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STATE OWNERSHIP: ARE
HUNGARIAN NATIONALIZATIONS
UNIQUE?
Éva Voszka, University of Szeged
COMPARISON WITH THE EU COUNTRIES
A snapshot: the lack of fully-fledged models
1.
The starting position
2.
Expansion after 2008
3.
Timing
4.
Declared goals
5.
Sectors concerned
6.
Methods
7.
Directions
8.
Conclusions
1A. RATHER LOW LEVEL OF STATE
OWNERSHIP BEFORE THE CRISIS
Government assets in % of GDP
1999
2007
2014
EU
average
CEE
average
Hungary
13,6
16,3
15,2
32,1
19,9
18,9
23,0
11,1
14,8
Poland
22,6
23,5
16,2
Source: Eurostat
1.B. SOE SHARE IN SELECTED EU
COUNTRIES, 2008-09
Number of Share in
firms
employment
EU 13
average
CEE 5
average
Hungary
Poland
Asset share
in GDP
50
3,5
8,2
264
379
712
3,7
4,4
3,5
12,9
7,4
23,7
Source: Christiansen (2011) OECD
2A. FRONTRUNNER IN EXPANSION
Recapitalization Nationalization
of banks/GDP
/GDP
EU avarage
CEE average
Hungary
Poland
3,4x/
1,1xx/
0,0
2,4-3,1
n.d.
5,2
0,0
n.d
x/ High: Ireland 38%, Greece 22%, United Kingdom, Spain,
Belgium 5-6%
xx/ Slovenia 8,9%, Latvia 2%, Lithuania 1%, all
others 0%
Source: Recapitalization DG Competition, Crisis related
state aid used 2008-2013, Nationalization own
estimation
2.B. SOE SHARE IN 2012
Number
of firms
EU 13
average
CEE 5
average
Hungary
Poland
Share in
employment
Asset
share in
GDP
41
3,6
10,4
186
373
336
4,4
4,4
1,5
15,9
10,6
15,6
Source: OECD (2013)
3. DELAYED NATIONALIZATIONS
(Per cent of total expenditure)
2008-2010
EU
67,4
(recapitalization)
HU
0,0
(nationalization)
201132,6
100,0
Source: European Commission (2014): State aid scoreboard
4. A NEW MODEL OF CAPITALISM
Declared goals of nationalizations
EU
smooth operation of financial
markets
restoration of confidence
alleviate recession
crisis management
HU
the crisis of neoliberal market economy;
public interest, sovereign economic policy
remedy of market failures (monopolies)
rearrangement of property and income
distribution (to correct „unfair”
privatization)
“creation of a new system”
5. BROADER SECTORIAL COVERAGE
HU
EU
- financial
institutions
- „aftershock”:
public services
energy sector
Non-tradable
sectors:
- Banks (other
than bailout)
-Public utilities
- Pension
funds
Other sectors:
Energy
manufacturing
transport
communication
real estate,etc.
6. OWNERSHIP CHANGES EMBEDDED INTO
LEGISLATIVE AND REGULATORY MEASURES
EU
- purchase
(increase of
capital in
banks),
-termination of
contracts
- ‘nationalization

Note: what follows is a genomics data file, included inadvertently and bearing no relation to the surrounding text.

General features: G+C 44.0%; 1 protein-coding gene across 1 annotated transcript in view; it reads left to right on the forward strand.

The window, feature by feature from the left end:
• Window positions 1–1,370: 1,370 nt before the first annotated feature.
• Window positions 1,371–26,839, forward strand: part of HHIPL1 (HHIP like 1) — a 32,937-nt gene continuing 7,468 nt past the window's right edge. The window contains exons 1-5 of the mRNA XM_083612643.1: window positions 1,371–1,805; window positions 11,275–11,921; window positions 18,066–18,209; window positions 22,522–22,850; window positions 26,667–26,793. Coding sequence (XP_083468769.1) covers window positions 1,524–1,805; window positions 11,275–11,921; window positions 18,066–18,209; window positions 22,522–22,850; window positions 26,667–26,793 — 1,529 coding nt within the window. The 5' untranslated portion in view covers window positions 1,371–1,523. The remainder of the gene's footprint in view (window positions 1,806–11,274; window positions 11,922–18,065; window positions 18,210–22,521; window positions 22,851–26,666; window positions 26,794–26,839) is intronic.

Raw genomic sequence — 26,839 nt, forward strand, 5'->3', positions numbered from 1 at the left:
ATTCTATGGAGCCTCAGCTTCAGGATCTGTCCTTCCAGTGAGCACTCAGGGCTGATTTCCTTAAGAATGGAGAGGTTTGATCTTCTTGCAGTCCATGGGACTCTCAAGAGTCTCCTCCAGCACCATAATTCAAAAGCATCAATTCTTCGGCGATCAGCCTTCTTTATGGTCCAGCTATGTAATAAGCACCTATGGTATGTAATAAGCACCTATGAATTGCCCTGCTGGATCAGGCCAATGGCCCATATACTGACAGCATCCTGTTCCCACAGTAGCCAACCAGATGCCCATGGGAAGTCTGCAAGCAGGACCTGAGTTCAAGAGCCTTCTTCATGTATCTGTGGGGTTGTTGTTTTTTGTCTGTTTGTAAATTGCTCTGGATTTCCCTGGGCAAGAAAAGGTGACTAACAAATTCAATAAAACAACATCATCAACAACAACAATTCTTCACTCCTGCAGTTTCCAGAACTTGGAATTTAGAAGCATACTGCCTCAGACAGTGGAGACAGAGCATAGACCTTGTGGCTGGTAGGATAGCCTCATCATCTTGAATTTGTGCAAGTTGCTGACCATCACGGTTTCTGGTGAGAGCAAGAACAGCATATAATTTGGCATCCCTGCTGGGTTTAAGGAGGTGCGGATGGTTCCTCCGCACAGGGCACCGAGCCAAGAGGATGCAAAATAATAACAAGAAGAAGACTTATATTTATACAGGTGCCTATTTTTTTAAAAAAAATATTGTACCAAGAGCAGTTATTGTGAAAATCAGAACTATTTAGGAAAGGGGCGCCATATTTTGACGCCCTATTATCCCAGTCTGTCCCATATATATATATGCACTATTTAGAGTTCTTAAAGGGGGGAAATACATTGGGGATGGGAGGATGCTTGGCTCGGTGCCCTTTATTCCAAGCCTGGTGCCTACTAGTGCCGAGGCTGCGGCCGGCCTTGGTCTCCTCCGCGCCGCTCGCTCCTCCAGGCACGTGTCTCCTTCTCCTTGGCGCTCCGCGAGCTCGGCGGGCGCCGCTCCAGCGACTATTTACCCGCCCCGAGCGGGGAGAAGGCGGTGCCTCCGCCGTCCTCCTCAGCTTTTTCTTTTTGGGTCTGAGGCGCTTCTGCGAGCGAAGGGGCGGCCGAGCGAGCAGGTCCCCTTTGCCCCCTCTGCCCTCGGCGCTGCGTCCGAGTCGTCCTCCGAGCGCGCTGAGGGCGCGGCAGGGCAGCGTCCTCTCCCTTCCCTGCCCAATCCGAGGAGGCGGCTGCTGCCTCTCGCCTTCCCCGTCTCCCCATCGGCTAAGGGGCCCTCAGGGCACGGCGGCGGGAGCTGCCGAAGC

of profits’
(rarely)
HU
- purchase – value of
firms depressed by
regulation (special taxes),
administrative prices
- direct economic pressure
- ‘expropriation’
7. NATIONALIZATION ACCOMPANIED BY
PRIVATIZATIONS
EU
Soruce:
Privatization
Barometer
New state
investments:
banks (to
original and
new owners)
Old state
assets:
Other sectors
(60% of total
EU priv.
income 200914) –Poland
2., following
Portugal
HU
New state
ownership to new
owners:
Banks
Tobacco shops
Old state
assets:
Broadband
spectrum
Airport
services
Agricultural
land
CONCLUSIONS
Similarities





The presence of state ownership before the crisis
It’s expansion after 2008
Different sectors, including banks
Mainly purchase
Nationalization and privatization parallely
Differences – quantitative indicators

Extent, proportions
Unique in qualitative aspects


the goal is to set up a new form of capitalism,
with the decisive role of the state – rather than a
short-term crisis management tool
embedded into a wide range of regulatory and
policy measures
IS IT REALLY A NEW MODEL?
Counter arguments
- State ownership is still around European average, although in
some sectors (public services, energy, banking) it became
rather high
- Nationalization did not concern major sectors (construction,
different kinds of services, export oriented manufacturing) –
market economy and foreign ownership persist
- Privatization is modest: income less than 1% of GDP, reprivatization to selected domestic groups insignificant
But
- Constraints of the market (admin. prices, regulation, new
monopolies, etc.)
- Expansion in the role of the state (also by regulation and state
subsidies), centralization of decision-making
- Domestic entrepreneurial groups, selected by the government
are being enriched also by making business with new or old
state enterprises, by state orders or other subsidies.